Plant root seeds about an inch apart, 1/2-inch to 1-inch deep, in rows about 15 inches apart in garden beds of excellent soil. Side-dressed fertilizer or pulverized poultry dung, 3 to 4 inches down, helps get fast growth.

When the plants are as big in diameter as your thumb, pull them up and plant them in a furrow that is about 6 inches deep. They grow better if the bottom of that furrow is lined with poultry dung and then watered. First clip off the taproot at about 1 inch from the swelling part of the root, and dunk them into a thick manure/water paste. Also clip off 2/3 of the leaf so it won’t draw too much moisture out of the root. Lay them into the rows, then come along and with a two-step motion, re-earth them in and firm them. Try to do all without stooping or bending down.

Cover and firm the roots with your feet.
Cover and firm the roots with your feet.

They’ll wilt and look miserable for two weeks, when they’ll suddenly put new leaf growth up through the middle. Keep the weeds hoed down. Even if summer drought dries up the ground, hoe weekly-don’t suffer a weed to live in your root crops.

If you’ve dug well, and heavily fertilized, then by late August, you ought to have at least a few 3-lb roots. Pull up and feed them daily as needed for flushing or breeding your ewe flock.

When the first fall freezes threaten, pull up the remainder of the roots. Kohlrabies and rutabagas won’t be freeze damaged until about Christmas time in most Northern areas, but frozen ground will lock them in. As you pull them, twist off the green tops, stack the roots and then cover them. If they freeze, most roots start to rot. You can feed the tops to sheep, but not all at once (avoid tummy ache!), and for some root-tops the sheep take time getting used to them..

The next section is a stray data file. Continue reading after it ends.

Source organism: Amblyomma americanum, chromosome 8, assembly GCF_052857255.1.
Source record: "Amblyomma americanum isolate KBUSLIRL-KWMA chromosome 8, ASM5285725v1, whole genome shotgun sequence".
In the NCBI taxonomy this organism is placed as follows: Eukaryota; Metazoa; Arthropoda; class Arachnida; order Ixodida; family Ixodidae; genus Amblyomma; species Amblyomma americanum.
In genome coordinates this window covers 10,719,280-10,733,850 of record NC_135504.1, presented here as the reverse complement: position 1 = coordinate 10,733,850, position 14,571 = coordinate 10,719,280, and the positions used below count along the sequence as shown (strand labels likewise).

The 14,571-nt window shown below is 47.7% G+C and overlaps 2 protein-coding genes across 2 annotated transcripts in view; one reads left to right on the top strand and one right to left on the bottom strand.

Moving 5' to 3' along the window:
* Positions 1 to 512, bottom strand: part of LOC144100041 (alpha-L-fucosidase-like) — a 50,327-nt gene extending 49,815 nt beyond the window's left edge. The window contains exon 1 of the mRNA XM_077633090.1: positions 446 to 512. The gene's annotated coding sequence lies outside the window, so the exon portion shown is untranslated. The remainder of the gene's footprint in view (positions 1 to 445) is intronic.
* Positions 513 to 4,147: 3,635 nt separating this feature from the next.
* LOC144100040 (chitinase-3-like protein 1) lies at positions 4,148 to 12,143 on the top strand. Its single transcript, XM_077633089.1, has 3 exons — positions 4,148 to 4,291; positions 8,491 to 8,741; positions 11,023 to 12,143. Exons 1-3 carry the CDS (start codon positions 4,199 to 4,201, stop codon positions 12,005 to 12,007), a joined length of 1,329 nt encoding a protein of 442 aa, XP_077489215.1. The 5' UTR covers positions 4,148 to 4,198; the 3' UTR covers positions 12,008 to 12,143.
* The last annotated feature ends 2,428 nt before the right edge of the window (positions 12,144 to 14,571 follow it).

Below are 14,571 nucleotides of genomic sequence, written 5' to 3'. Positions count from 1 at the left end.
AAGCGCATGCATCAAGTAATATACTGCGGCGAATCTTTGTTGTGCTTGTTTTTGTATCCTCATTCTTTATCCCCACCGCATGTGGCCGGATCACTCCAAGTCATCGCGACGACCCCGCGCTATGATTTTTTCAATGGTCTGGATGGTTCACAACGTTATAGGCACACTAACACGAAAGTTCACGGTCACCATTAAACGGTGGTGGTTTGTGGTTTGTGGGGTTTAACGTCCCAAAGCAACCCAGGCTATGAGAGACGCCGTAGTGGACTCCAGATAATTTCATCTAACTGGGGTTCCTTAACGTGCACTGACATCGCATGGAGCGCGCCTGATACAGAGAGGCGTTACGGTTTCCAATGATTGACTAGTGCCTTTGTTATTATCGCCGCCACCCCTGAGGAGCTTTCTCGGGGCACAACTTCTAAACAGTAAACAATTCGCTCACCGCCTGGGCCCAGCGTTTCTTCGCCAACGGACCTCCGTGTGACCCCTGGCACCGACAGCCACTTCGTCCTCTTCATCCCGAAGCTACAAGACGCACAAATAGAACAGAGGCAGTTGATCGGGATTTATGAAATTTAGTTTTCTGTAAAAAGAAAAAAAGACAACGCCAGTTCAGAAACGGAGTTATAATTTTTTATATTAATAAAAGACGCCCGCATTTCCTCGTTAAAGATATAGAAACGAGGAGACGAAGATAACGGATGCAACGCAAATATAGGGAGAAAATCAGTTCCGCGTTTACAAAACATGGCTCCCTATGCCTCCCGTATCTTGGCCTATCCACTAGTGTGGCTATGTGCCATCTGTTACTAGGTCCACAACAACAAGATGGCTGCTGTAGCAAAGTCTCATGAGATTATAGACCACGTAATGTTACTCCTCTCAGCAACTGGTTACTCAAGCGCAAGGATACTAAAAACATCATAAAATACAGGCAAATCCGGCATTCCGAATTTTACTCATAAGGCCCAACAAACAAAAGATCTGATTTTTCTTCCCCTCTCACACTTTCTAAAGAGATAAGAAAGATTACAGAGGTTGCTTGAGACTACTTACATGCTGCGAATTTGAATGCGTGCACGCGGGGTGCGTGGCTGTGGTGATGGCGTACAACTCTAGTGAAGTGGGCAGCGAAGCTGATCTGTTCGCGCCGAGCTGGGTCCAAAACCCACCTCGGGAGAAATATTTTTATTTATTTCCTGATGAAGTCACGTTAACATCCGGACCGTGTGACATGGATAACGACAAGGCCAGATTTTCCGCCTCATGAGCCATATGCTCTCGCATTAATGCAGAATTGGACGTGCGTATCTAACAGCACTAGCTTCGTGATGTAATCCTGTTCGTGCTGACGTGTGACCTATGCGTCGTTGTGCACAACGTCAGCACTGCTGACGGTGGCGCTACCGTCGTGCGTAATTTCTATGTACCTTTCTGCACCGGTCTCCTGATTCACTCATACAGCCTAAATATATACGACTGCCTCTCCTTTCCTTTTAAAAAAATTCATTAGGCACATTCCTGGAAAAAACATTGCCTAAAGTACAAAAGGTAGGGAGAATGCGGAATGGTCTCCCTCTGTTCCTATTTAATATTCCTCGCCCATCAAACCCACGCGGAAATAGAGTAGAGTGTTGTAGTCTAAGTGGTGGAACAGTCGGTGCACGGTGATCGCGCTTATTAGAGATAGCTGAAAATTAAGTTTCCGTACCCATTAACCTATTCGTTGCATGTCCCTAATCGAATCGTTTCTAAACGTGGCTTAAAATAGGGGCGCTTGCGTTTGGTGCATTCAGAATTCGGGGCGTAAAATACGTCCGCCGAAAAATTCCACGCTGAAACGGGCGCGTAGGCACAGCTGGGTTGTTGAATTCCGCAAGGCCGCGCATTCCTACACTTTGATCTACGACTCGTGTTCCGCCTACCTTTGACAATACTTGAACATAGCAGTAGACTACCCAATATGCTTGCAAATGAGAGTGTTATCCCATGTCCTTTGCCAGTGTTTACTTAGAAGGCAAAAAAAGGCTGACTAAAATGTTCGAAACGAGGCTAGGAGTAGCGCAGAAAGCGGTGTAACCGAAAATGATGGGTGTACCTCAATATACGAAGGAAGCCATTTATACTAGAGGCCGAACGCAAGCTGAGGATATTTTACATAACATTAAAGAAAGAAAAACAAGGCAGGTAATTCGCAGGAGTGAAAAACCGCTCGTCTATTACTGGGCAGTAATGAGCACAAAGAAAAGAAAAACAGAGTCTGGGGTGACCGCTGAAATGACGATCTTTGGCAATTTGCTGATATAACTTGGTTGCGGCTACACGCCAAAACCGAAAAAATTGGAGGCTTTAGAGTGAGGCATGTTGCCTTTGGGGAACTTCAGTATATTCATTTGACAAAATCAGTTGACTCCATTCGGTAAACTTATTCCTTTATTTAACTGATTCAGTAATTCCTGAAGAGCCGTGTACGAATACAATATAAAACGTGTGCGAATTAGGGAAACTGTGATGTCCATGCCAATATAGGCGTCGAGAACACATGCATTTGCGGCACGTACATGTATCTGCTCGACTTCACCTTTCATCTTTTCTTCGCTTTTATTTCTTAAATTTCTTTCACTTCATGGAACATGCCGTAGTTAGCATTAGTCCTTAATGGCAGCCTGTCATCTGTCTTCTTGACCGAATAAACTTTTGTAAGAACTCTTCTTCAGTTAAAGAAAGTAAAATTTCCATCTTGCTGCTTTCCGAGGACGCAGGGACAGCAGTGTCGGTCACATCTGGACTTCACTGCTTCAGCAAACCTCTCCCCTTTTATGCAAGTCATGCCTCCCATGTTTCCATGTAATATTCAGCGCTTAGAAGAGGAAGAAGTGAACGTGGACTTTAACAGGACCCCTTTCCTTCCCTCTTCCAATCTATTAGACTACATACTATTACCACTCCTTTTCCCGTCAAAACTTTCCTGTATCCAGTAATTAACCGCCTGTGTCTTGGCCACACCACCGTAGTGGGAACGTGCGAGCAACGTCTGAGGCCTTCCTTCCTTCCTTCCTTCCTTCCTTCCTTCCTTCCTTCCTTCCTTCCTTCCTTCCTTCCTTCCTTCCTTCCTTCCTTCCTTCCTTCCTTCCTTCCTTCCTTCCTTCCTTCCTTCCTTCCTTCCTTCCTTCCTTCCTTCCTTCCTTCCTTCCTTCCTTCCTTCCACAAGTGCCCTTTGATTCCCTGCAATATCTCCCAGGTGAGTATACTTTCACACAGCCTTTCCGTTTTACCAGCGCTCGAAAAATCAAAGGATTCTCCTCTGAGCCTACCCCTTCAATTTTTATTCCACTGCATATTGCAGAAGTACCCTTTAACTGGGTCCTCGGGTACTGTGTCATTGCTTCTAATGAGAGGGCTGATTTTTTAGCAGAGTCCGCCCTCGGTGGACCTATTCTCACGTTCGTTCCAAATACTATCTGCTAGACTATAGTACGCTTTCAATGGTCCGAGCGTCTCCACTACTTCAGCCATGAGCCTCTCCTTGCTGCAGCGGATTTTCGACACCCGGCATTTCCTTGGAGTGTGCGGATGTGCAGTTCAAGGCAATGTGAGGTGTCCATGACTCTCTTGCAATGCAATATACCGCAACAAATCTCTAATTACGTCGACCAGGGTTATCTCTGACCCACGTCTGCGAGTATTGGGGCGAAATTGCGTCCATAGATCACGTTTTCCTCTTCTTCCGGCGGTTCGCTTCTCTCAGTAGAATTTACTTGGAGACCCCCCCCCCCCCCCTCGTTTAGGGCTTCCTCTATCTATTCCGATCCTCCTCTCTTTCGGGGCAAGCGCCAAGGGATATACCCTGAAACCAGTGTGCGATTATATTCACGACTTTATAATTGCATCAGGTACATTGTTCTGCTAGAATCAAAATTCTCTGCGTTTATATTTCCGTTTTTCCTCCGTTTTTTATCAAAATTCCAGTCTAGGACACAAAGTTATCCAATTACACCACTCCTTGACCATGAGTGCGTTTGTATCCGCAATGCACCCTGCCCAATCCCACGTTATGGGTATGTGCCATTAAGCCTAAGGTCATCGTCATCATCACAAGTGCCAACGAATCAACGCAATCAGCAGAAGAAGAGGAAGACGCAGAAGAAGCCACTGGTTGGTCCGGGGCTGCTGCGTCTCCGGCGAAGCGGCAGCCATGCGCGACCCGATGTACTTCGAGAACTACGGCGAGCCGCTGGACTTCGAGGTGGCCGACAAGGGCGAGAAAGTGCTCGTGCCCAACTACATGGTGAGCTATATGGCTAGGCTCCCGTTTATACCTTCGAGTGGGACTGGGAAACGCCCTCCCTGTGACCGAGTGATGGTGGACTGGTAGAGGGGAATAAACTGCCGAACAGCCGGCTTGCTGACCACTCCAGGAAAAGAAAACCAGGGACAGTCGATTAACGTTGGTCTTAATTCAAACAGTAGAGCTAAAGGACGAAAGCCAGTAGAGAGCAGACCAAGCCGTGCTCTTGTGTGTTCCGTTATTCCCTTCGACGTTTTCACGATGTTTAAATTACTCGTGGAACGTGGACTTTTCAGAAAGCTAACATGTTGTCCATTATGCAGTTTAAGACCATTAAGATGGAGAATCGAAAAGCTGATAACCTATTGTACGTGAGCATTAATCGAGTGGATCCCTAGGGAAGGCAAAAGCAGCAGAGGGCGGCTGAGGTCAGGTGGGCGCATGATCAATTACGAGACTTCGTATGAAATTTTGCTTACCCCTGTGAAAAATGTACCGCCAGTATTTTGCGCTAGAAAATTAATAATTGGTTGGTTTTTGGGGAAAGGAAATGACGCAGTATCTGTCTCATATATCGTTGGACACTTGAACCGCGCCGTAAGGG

Most of the old timers used to keep them in the fields in pits, but a root cellar is easier to manage. Don’t bruise mangel roods or they won’t keep well in storage. Done right, they should hold well for about 6 to 10 months, though after about 5 months they begin losing their feed value.

In-the-field root pit, ready to cover.
In-the-field root pit, ready to cover.

Feeding Roots To Sheep

Most roots are too big to be easily eaten by sheep. So get the dirt off of them, and then slosh them in water.

Sheep do well if you simply chop the roots into 1-inch to 2-inch thick “chips” with a machete (the quickest way I know). Feed sheep all at once in a clean trough so that everybody gets some. A few feedings of this and they’ll come to it just like to a bucket of grain.

Start them at about a half-pound per head daily of roots, increasing to 2.5 to 5 lbs. Start feeding roots 3 weeks before the first planned mating time. Feeding a ram for a few weeks during breeding season won’t hurt him, if he’s not getting in excess of say, 5 lbs. daily. Feed all the other feedstuffs you would normally feed, except don’t use any kind of clover hay or pasture. Grass hay or pasture is excellent during this time.